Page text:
A company representative at a vacuum cleaner stand talks to a visitor during the 115th China Import and Export Fair in Guangzhou, Guangdong province, April 15, 2014. [Photo/dfic.cn]
Exporters are battling weak demand and technological hurdles, He Wei reports from Guangzhou
Gao Qiang had finished two packs of cigarettes before getting his first business card, from a Saudi Arabian buyer, at the Canton Fair, China's largest international trade event.
Gao, general manager of electronic toolmaker Wilon Tools Manufacturing Co Ltd in Nanjing, Jiangsu province, had not inked any deals on the fair's grand opening day, which would have been unthinkable five years ago.
Weak demand and political turbulence have dampened Gao's export business to Thailand and Ukraine, with first-quarter orders slashed by half.
"Honestly, we don't expect the trend to be reversed simply by attending the exhibition," he said.
Chinese exporters have long sought to get more customers by taking part in the government-backed China Import and Export Fair in Guangzhou, Guangdong province. But many are learning not to count on the event as a silver bullet for sales recovery.
The latest figures from the fair show that the exhibition is facing economic headwinds. The first phase of the 115th Canton Fair, held from April 15-19, attracted 101,198 foreign buyers. While slightly up from the autumn session, that number failed to match up to last year's spring session, and was mainly dragged down by a slump among European merchants, which have traditionally constituted a large share of buyers.
So Gao has seized every opportunity to salvage sales, including introducing some updated products.
Among those products, a handheld drill powered by a lithium battery rather than alternate current is starting to bear fruit. Gross profits were up by 25 percent, as opposed to 3 to 5 percent among the older ones.
"It's heartening to see a pickup in demand," he said.
In general, higher-value Chinese exporters are finding themselves more immune than low-cost manufacturers from such things as weak demand, exchange-rate fluctuations and rising costs.
Bigger companies are feeling more confident in targeting businesses with expertise in specialized components and high-tech materials, fields where US and European companies normally occupy strong positions.
Guangdong-based appliances provider Galanz Group is making forays into Bluetooth-enabled microwave ovens as part of its strategy to enter US households.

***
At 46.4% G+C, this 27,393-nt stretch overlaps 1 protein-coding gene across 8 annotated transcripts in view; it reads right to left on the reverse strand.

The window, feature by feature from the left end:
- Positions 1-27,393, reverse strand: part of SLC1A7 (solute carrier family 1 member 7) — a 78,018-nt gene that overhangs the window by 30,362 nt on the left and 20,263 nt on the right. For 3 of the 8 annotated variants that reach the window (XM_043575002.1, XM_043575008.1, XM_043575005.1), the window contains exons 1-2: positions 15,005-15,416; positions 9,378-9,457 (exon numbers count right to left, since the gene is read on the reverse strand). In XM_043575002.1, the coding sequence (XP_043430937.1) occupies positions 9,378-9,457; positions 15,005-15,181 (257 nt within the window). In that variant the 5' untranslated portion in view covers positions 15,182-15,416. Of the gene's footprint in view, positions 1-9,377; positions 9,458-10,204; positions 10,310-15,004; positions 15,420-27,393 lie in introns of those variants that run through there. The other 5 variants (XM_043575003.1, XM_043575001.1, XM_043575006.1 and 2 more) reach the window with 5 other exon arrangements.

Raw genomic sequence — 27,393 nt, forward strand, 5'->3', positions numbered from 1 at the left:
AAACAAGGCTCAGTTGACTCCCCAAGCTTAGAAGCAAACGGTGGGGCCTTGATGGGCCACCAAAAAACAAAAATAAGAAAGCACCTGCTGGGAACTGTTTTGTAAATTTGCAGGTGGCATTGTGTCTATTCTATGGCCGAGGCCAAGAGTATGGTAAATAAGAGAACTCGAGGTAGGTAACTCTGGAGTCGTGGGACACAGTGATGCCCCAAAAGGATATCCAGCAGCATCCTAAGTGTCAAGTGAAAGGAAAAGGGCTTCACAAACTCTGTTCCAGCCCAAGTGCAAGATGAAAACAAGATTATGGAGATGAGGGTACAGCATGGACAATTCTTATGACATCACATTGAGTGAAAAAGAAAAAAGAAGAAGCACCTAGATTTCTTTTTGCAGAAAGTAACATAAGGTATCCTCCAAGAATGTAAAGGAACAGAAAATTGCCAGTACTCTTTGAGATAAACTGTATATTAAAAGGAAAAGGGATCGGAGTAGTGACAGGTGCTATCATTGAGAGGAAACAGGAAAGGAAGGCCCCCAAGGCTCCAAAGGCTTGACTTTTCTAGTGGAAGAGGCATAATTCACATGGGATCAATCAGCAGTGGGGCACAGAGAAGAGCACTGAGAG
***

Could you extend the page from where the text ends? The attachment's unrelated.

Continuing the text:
"One may find one Galanz microwave in every three US families. We are not just making it big, we are making it fabulous," said Wang Changyin, general manager of Galanz who oversees home appliances business units.
To achieve that goal, Galanz has introduced 52 automated production lines, which have enhanced productivity by 2 percent.
Given the mature IT infrastructure in developed markets, Galanz has come up with the idea to make all microwave ovens interconnected by Bluetooth so they can be deployed as masters to control the transmitting power levels of all other Bluetooth communication units in the vicinity.
Consistent with the government's strategy to move up the value chain and improve the industrial structure, China's small-cap firms, mostly low value-added manufacturers, are pushing themselves to upgrade in a bid to weather the economic storm.
Guangdong Jinli Electrical Appliance Co Ltd, which mass-produces lamp switches, is repositioning itself in the LED sector after being hard-hit by the current trade deficit.
"We have been bleeding money to combat an inflating yuan and constantly rocketing expenditures, which have surged almost 20 percent in the past two years," said Zhang Yingli, head of international sales.
To that end, she said the firm is busily diverting its focus from switches, whose gross profit barely hits one yuan each, to the more lucrative LED lighting segment.
"Competition in basic machinery has been fierce, notably in the past two years, between China and India," he said. "I will look to buy from India since (its products are) almost half the price of Chinese ones."
"When they hear 'made in Korea', merchants don't even bother to bargain for a price. They take it as a guarantee for quality, and that's the edge we have over Chinese companies," Ku said.
Such a dilemma is pushing Chinese exporters to put down roots overseas rather than just rely on exports, said Chen Qiuru, deputy general manager of the China Foreign Trade Center.
"China-based companies will seek wider profit margins built on their ability to sell desirable, high-specification products rather than simply offering the best value for the money," Chen said.
From the standpoint of individual companies, the basic lesson is clear: Don't be complacent, said Dan Steinbock, research director of international business at the US-based India, China and America Institute.
But such ambition is being constrained by a lack of core competence or new technology, the Achilles' heel facing almost every small and medium-sized enterprise.
"It's easy to come up with the slogan 'move up the value chain', but how much cost can SMEs bear before we can acquire world-class technologies?" asked Xu Xudong, manager of Nanjing Technology Import and Export Co Ltd.
Other Asian countries can offer many success stories for China to learn from, Steinbock noted.
"But it has gone hand in hand with substantial economic, political and social changes. In each case, established interests have sought to fight or slow down reforms, but at the end of the day, the most competitive and innovative companies have prevailed, which, in turn, has benefited the consumers," he said.